An iconographic mobile interface is presented in “SOSPhone: a mobile application for emergency call” by Hugo Paredes, Benjamim Fonseca, Miriam Cabo, Tania Pereira and Filipe Fernandes. SOSPhone allows deaf users to establish non-auditory communications with an emergency centre. The functionalities of the system help users building and delivering emergency texts in a semi-automatic way. User tests show that SOSPhone is not only useful for deaf users, but also for able-bodied individuals.

Hugo Nicolau, Tiago Guerreiro, David Lucas and Joaquim Jorge studied how that lack of feedback impacts text entry, when the users are walking and unable to provide continuous visual attention to their devices. They performed two sets of user studies. The first assesses the impact of walking on text entry. They found that people mostly ignore audio feedback and find traditional assistive technologies slow, and try to compensate by reducing walking speed instead (while still taking longer and committing more errors). Based on these results, they tried to optimize visual feedback to be more amenable to the divided attention. They used pre-attentive attributes such as key colour and size, the first of which was shown to improve the results found in the first evaluation.

Most touch screen devices have pre-determined interfaces, adapted for the average user. However, their flexibility allows custom interfaces to be used, better adapting to particular needs. This is the idea explored by Hugo Nicolau, Tiago Guerreiro, Joaquim Jorge, Daniel Gonçalves, in relation to motor-impaired users. They present an evaluation performed with 15 tetraplegic and 18 able-bodied users that allowed to identify their main similarities and differences within a set of interaction techniques (tapping, crossing and directional Gesturing). They found that tapping and crossing work well for both types of users, while directional gesturing is not well suited for the former. The results allowed them to find a set of guidelines for the design of inclusive touch interfaces, including preferred gestures, target sizes and screen position of targets.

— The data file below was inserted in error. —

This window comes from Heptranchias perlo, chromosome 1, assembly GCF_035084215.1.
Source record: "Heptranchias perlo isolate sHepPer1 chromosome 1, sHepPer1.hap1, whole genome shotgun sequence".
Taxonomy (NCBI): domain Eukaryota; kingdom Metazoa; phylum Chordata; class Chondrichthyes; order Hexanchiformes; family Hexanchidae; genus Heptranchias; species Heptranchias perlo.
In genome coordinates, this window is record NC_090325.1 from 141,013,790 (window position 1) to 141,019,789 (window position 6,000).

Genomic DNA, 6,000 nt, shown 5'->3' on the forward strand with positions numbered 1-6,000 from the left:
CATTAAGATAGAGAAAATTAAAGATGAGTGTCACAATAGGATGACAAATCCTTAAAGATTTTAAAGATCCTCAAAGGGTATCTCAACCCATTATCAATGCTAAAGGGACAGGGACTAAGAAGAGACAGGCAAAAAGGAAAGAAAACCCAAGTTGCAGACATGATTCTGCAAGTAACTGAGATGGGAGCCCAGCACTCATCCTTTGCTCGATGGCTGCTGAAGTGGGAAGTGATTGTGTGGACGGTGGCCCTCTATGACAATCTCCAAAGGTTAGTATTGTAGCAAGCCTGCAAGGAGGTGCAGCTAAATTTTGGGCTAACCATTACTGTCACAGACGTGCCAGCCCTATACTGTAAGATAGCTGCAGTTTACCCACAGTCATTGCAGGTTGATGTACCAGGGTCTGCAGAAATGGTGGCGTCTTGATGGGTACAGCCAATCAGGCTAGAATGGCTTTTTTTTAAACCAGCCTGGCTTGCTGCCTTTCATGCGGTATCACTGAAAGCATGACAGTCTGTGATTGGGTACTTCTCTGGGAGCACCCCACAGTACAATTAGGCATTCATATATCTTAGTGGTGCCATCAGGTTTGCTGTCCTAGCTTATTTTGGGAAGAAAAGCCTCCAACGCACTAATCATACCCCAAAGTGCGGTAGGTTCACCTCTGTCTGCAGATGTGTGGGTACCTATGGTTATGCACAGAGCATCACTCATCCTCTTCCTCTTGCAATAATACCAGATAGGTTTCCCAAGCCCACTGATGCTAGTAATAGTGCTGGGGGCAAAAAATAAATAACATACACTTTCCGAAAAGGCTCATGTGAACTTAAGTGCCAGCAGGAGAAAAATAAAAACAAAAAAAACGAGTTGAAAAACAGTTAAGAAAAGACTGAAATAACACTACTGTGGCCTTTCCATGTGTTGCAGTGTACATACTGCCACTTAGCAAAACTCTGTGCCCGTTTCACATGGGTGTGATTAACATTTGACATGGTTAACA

The editors of this special issue would like to thank the authors for their relevant contributions for an emerging area that will ultimately improve universal access to information and services ubiquitously. We would also like to thank the Editorial Board of the International Journal Universal Access in the Information Society, and the reviewers for their thorough and constructive feedback that resulted in improved versions of these articles.

1 List of reviewers

  • Amaia Aizpurua, University of the Basque Country, Spain

  • Borja Bonail, Tecnalia, Spain

  • Giorgio Brajnik, University of Udine, Italy

  • Andrew Brown, University of Manchester, UK

  • Stefan Carmien, Tecnalia, Spain

  • Alex Chen, University of Manchester, UK

  • Tiago Guerreiro, University of Lisbon, Portugal

  • Caroline Jay, University of Manchester, UK

  • Rui Lopes, Google, USA

  • Hugo Nicolau, Technical University of Lisbon, Portugal

  • Peter Thiessen, eBuddy, Netherlands

  • Markku Turunen, University of Tampere, Finland

  • Zigor Salvador, University of the Basque Country, Spain

  • Yeliz Yesilada, METU NCC, North Cyprus

  • Gottfried Zimmermann, Stuttgart Media University, Germany

Copyright information

© Springer-Verlag Berlin Heidelberg 2013

Authors and Affiliations

  • Daniel Gonçalves
    • 1
    Email author
  • Markel Vigo
    • 2
  • Luís Carriço
    • 3
  1. 1.INESC-IDUniversity of LisbonLisbonPortugal
  2. 2.University of ManchesterManchesterUK
  3. 3.LaSIGEUniversity of LisbonLisbonPortugal